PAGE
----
It started with an e-mail I sent to Dustbury about some guy complaining that a piece of sacred music that sounds like the theme of My Little Pony; Dustbury wrote about this. He then replied to me, “I imagine he also didn’t like Leonard Bernstein’s 1971 Mass Continue reading
After my sister Leslie and I left my grandmother in Charlotte, NC with my parents and my sister Marcia in January 1975, I went back to Binghamton, NY and stayed in my grandmother’s house. She had a coal stove, and I had SEEN her operate it for years. But seeing and doing were two different things, and soon, the fire went out, and the pipes froze.
I was pretty depressed after the breakup of my marriage to the Okie, so I mostly watched television. I mean hours at a time. My grandma’s set got only one station, WNBF-TV, the CBS affiliate. So I watched the soap operas As the World Turns, The Edge of Night, Guiding Light, and Search for Tomorrow. Don’t remember watching any game shows except Match Game. Viewed the bulk of the CBS nighttime schedule, except perhaps the movies. And, heaven help me, I watched Continue reading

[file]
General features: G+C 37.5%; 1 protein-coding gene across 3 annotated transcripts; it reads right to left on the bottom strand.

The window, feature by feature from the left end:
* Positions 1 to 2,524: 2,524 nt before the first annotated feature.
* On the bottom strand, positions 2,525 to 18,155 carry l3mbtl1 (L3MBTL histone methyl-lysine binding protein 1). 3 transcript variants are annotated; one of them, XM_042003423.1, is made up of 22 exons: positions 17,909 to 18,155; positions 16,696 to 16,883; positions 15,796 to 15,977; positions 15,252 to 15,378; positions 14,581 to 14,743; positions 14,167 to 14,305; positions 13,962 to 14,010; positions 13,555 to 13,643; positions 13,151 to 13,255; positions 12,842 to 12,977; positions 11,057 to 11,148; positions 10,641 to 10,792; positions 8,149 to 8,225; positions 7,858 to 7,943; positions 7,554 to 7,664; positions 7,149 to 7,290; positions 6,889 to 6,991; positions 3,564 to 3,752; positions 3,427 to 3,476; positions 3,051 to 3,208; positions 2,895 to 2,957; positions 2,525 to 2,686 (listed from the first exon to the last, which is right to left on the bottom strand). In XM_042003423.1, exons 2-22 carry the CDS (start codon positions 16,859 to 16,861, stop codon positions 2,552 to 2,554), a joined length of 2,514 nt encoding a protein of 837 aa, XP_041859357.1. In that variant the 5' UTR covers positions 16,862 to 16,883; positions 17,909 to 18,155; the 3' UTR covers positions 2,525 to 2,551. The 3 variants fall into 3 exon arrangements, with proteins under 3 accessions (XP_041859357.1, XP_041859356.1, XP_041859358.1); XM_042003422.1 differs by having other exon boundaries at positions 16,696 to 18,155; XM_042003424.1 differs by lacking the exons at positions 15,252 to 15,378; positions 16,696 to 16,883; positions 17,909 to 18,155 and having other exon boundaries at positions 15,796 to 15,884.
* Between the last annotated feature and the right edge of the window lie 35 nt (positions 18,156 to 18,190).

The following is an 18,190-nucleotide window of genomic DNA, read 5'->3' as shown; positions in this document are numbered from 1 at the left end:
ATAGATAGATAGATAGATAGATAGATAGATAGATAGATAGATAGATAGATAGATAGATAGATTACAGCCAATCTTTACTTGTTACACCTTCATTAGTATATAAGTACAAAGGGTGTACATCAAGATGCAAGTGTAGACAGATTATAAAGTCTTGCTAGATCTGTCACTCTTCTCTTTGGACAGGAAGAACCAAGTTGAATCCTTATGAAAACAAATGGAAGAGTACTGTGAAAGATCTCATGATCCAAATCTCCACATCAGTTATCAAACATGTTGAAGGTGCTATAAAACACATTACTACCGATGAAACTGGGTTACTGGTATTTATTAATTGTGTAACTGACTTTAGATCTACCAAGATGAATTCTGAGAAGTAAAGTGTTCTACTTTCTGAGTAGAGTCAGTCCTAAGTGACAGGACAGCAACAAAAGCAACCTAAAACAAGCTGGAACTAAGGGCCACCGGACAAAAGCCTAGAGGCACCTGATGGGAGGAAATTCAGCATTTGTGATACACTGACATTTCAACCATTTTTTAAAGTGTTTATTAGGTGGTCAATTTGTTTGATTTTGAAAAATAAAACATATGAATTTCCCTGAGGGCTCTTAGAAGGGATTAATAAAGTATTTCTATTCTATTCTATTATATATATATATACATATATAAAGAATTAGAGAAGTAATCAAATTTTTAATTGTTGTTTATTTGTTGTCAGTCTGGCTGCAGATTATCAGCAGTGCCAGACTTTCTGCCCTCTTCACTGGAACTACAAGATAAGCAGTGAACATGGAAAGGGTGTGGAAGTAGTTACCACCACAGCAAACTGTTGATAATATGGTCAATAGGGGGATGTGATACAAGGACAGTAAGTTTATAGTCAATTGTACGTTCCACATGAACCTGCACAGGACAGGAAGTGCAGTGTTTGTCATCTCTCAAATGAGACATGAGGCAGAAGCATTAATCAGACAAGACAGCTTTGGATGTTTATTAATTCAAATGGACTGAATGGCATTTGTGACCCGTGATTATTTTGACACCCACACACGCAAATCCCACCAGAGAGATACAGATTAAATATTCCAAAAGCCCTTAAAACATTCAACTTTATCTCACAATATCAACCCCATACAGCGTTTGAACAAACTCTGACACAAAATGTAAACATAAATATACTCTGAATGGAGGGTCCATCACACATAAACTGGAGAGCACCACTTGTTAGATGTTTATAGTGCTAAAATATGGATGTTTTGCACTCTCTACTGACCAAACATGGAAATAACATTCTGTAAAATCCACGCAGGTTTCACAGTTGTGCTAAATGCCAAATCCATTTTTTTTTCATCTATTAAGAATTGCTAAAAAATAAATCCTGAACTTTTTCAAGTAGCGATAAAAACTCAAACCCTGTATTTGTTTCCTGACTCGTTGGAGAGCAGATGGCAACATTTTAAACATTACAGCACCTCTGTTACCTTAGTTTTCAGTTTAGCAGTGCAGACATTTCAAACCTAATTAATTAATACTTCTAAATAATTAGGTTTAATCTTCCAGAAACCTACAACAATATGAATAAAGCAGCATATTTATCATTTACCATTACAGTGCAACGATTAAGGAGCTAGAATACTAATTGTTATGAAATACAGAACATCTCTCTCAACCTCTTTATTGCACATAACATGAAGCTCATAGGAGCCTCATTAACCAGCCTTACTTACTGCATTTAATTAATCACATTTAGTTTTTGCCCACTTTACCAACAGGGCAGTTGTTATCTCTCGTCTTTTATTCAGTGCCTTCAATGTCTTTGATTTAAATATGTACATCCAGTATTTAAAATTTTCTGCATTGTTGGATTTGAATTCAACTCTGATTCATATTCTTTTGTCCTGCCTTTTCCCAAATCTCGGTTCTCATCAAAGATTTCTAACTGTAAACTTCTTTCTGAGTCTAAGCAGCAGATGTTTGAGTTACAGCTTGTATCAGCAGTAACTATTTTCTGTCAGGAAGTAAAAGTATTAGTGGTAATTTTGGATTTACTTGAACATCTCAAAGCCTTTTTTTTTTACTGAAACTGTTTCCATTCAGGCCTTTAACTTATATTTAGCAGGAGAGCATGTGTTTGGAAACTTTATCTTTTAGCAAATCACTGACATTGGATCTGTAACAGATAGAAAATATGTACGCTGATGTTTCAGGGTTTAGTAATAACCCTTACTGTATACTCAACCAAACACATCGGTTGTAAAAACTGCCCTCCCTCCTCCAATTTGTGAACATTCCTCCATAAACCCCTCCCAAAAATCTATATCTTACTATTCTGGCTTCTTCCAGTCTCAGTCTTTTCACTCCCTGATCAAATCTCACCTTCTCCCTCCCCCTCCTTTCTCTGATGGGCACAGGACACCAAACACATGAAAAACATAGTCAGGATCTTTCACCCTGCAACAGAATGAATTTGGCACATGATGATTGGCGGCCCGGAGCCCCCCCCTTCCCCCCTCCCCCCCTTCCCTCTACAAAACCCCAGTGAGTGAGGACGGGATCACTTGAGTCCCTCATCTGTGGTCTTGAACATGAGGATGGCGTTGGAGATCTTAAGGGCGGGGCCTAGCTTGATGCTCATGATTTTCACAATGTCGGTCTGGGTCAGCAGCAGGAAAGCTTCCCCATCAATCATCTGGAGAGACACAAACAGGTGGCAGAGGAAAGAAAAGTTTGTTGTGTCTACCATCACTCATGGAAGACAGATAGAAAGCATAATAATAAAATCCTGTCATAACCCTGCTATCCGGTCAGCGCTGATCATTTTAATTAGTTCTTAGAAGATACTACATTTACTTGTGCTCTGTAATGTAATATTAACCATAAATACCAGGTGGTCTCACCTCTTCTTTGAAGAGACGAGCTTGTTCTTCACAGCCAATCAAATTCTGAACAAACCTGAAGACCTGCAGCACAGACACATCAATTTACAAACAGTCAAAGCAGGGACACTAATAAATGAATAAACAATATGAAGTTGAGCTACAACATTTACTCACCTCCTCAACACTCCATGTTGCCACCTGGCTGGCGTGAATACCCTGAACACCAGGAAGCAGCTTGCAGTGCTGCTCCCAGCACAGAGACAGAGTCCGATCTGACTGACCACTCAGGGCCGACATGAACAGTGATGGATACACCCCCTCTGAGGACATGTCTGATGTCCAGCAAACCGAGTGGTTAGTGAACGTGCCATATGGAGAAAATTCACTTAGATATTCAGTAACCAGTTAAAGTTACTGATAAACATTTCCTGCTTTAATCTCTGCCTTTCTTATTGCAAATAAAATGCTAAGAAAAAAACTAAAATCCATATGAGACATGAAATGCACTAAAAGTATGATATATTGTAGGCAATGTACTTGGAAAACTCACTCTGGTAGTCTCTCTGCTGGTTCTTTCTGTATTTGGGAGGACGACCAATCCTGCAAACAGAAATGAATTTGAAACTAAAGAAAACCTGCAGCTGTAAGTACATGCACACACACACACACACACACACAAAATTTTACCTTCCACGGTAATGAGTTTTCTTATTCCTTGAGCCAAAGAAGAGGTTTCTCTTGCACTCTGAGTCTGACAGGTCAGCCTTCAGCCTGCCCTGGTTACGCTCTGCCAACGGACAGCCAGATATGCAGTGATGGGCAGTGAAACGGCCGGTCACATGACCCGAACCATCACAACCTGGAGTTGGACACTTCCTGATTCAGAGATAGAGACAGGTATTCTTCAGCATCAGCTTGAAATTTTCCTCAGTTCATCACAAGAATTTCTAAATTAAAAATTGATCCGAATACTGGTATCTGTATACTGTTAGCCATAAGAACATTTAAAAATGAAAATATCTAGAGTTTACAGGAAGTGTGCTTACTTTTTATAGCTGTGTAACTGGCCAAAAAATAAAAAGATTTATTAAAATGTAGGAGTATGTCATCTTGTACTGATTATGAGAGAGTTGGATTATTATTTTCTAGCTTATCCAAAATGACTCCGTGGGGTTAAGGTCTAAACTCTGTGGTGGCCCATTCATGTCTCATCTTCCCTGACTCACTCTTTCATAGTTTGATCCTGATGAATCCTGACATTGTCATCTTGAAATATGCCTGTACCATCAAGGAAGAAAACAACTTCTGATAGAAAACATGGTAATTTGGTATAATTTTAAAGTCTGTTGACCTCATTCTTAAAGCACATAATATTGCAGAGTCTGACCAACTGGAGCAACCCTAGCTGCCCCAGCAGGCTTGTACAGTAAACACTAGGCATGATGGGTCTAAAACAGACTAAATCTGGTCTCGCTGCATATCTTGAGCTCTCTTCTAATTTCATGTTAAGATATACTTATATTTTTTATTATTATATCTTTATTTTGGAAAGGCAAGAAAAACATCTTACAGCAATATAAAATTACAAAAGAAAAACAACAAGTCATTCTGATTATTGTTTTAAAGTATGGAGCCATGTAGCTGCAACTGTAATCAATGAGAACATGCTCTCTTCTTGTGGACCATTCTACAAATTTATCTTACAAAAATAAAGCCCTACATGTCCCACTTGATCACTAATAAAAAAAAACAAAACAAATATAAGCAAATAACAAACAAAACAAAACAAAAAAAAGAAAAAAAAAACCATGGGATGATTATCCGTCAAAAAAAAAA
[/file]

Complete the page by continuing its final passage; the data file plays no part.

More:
Here’s the thing: there are so many iconic people in the Civil Rights movement that are etched in my brain that, sometimes, I forget they are not seared in everyone else’s. So during the month, I’m going to mention some folks you may have heard of, or possible not.
RUBY NELL BRIDGES, who turned 60 on September 8, 2014, was the first black child to attend an all-white elementary school in the American South. She attended William Frantz Elementary School in New Orleans, Louisiana, starting in 1960. Ruby appeared on the cover of LOOK magazine, a very popular publication in the day, portrayed in this iconic picture by Norman Rockwell entitled The Problem We All Live With.
She notes: “Though I did not know it then, nor would I come to realize it for many years, what transpired in the fall of 1960 in New Orleans would forever change my life and help shape a nation. Continue reading